DiamondCluster CEO: Enron-Andersen Debacle Opens New Doors


But 21-year former Andersen exec gives Andersen vote of confidence


DiamondCluster International CEO Mel Bergstein, a 21-year Arthur Andersen veteran, said he expects some new business opportunities in the wake of the Enron-Andersen scandal, but also gave his former partners a vote of confidence.

"This will create business opportunities for all the independent firms," said Bergstein, who co-founded Chicago-based technology consultant DiamondCluster eight years ago. "We intend to get our share of that."

Bergstein said, "Everybody has a game plan for going after this business. We are looking at who the auditors [at many companies are, and trying to figure out if they have consulting people" on-site.

Although there is no public information on what percentage of the auditing companies have consulting relationships, Bergstein said that the "conventional wisdom" is that about 20 percent to 50 percent of the consulting business at the big accounting companies comes from audit clients.

Bergstein believes few customers have moved their business yet because they are "trying to figure out what to do and be careful how they do it.

"If you are working with the same consultant and auditor, you don't want to throw away all that investment," he said. "There is going to be some sort of transition."

As for the Enron-Andersen alleged conflict of interest, Bergstein said Andersen's consulting work was probably audit related. "I doubt they were doing heavy-duty consulting for Enron," he said. "I don't think it is as egregious as the press is trying to make it out to be."

Still, Bergstein said that doing the audit and the internal audit function at Enron put Andersen "in somewhat of a difficult position, but it is hard to know without knowing all the facts."

Bergstein said in his 21 years at Andersen he never saw a "conflict of interest" between the audit and consulting side of the house. "The reason was when we worked as a team with audit and tax people we all knew there was only [one guy who would face criminal penalties," he said. "As a consulting partner, I was not going to jail if I made a mistake."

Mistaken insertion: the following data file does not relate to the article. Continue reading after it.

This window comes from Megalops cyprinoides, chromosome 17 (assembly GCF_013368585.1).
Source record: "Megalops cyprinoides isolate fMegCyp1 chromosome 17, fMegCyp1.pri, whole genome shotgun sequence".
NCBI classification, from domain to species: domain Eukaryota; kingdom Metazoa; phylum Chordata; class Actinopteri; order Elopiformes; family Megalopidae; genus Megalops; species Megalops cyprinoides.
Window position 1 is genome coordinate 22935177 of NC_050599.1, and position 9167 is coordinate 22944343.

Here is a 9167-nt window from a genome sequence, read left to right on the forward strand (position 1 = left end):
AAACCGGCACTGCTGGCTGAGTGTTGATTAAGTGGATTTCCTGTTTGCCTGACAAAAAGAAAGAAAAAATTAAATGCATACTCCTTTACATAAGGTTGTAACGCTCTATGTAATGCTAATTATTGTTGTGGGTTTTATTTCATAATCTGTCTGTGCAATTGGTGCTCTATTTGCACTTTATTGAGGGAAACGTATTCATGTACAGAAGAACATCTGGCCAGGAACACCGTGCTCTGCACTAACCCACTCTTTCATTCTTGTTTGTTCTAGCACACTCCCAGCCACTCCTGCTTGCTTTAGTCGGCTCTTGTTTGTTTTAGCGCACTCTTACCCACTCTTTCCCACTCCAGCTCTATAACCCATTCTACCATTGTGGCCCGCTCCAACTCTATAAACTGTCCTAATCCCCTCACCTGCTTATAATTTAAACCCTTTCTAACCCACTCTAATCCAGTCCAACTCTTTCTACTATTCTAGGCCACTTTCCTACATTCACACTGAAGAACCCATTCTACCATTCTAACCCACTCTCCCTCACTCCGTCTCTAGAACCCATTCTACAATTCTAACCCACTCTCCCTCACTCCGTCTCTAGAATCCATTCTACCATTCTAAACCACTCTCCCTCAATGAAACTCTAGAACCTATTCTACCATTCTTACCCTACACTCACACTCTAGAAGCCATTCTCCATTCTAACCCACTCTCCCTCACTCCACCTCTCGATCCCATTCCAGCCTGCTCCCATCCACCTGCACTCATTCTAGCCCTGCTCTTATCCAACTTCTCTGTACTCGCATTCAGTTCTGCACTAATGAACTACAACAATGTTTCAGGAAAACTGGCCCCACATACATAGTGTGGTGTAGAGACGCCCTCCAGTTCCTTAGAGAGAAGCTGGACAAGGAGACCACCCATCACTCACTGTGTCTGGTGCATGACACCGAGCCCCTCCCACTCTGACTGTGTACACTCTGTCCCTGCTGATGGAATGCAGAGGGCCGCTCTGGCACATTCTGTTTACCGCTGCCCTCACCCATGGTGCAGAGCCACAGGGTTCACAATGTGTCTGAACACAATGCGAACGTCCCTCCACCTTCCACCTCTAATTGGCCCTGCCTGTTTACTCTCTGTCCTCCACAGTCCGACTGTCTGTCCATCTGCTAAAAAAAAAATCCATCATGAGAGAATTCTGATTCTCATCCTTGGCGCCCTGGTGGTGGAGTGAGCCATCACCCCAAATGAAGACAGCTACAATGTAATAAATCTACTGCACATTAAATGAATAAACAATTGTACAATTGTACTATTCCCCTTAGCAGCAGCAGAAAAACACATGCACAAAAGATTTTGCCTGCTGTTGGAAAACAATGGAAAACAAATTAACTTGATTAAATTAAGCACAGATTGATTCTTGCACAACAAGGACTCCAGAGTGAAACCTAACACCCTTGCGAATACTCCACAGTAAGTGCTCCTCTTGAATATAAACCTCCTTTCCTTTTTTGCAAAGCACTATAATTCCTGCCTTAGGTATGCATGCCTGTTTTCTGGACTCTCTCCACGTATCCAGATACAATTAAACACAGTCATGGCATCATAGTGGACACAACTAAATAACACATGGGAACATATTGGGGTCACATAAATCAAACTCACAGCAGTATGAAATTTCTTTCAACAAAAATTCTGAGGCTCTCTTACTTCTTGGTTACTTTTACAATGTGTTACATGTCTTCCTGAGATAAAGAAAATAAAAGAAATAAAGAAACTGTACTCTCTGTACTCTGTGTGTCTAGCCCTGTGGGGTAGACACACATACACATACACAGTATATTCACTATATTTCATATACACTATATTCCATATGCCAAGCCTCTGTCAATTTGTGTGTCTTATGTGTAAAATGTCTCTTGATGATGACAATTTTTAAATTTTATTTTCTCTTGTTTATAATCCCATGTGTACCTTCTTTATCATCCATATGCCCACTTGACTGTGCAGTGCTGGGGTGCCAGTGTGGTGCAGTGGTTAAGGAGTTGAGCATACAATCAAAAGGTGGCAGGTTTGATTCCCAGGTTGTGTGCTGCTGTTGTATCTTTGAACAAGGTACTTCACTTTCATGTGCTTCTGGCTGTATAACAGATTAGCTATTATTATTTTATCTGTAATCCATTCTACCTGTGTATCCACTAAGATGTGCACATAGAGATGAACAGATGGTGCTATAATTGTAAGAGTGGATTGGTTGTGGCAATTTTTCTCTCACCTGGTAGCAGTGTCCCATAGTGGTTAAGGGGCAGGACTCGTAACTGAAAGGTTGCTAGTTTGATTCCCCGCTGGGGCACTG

"There was never a question of the independence of the auditor," he said. "They would make calls based on their own exposure and the responsibilities they carried. Never in my 21-year career did I ever see an audit partner compromised."

Bergstein said the Enron-Andersen debacle is "much more of an industry issue than an Andersen problem."

"We need to decide more clearly what the role of the board, the auditor and audit committee is and how they interact," he said. "We need to rethink those things. This is a broader issue, not an Andersen problem. It's an accounting industry issue."

The role of the sell-side analysts must also be examined and rethought, said Bergstein.

Bergstein praised Andersen CEO Joseph Berardino's handling of the Enron crisis. "Berardino is doing exactly the right thing," he said. "He's getting out in front of the issue and being direct. He is telling it like it is."

"You feel for these guys with the beating they are taking from the press and Congress, which I think is a bit over the top," said Bergstein. "But on the other hand I think they will endure. ... I think they will go back to their roots as one of the leaders in accounting policy. I think they will come out stronger, but it is going to be painful."